Theodicy and antitheodicy : tradition and change in post-Holocaust Jewish theology / Zachary Braiterman.
My thesis--Theodicy and Anti-Theodicy: Tradition and Change in Post-Holocaust Jewish Theology--examines the collapse of theodicy by critically engaging the writings of Richard Rubenstein, Eliezer Berkovits, and Emil Fackenheim. These three Jewish theologians testify to how modern religious sensibilities irrevocably shift after Auschwitz. They illustrate in unique (even exaggerated) form how contemporary Jewish thinkers strategically reinvent theological and literary traditions in response to historical change. My research indicates that modern scholarship on religion needs to be radically rethought under the impact of non-Protestant religious cultures. I have found (based on readings of biblical, rabbinic and post-Holocaust Jewish texts) that religious life and thought are neither as theocentric nor as exercised by theodicy as western scholars have heretofore assumed. The methodological focus of my research is two-fold, both theological and literary. Theologically, I examine how Rubenstein, Berkovits, and Fackenheim displace theodicies found in rabbinic and modern philosophical strands of Jewish tradition. Instead, they engage a mode of discourse that I call anti-theodicy--by which I mean religious responses to catastrophic suffering that do not justify, explain, or accept the relation between God and evil. Instead of vindicating God, anti-theodicies defend afflicted human persons even against God and providence. My dissertation's second focus concerns the use of traditional texts. Rubenstein, Berkovits and Fackenheim reinvent tradition by sifting through a broad corpus of classical tropes and texts. They jettison time-honored theodicies and adopt a heretofore marginalized anti-theodic stance. Their revisions, I argue, reflect a powerful and distinctively "post-Holocaust" shift in the theological and readerly canons of modern Judaism.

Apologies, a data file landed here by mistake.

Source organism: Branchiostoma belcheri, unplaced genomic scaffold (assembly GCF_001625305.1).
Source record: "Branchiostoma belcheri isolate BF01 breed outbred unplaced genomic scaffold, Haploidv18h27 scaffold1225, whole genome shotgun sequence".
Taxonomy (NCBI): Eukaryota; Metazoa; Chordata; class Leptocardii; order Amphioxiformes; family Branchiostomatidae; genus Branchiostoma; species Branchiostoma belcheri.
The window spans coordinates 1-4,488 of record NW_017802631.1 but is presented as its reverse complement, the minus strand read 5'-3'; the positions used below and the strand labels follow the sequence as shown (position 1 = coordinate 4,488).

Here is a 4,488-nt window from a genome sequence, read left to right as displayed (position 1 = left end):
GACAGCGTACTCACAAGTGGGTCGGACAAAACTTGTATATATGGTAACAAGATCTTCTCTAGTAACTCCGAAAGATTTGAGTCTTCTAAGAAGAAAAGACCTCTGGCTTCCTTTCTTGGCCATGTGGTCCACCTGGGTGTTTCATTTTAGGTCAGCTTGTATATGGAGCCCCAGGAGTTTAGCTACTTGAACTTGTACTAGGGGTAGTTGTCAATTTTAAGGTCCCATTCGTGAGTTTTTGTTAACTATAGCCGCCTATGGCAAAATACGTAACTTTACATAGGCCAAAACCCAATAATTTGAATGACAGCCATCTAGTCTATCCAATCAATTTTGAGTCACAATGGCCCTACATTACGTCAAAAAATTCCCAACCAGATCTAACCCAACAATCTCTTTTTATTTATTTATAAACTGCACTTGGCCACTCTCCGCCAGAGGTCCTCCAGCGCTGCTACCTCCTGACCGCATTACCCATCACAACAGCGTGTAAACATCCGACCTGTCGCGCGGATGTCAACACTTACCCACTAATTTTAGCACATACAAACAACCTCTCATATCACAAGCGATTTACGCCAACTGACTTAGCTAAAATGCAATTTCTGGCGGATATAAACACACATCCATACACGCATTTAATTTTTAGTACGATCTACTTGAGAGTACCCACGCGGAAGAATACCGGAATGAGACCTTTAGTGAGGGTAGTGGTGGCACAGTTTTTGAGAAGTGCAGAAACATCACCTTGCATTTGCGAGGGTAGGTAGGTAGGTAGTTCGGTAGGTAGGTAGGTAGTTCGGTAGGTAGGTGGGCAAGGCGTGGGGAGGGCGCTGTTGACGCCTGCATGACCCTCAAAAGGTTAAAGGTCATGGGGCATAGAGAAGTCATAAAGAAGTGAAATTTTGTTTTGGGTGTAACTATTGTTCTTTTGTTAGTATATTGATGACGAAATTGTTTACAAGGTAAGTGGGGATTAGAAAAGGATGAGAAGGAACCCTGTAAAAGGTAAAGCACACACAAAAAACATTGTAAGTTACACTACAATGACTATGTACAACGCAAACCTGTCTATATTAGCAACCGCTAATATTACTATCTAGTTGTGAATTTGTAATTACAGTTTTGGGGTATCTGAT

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Record last modified: 2018-05-22 11:46:00
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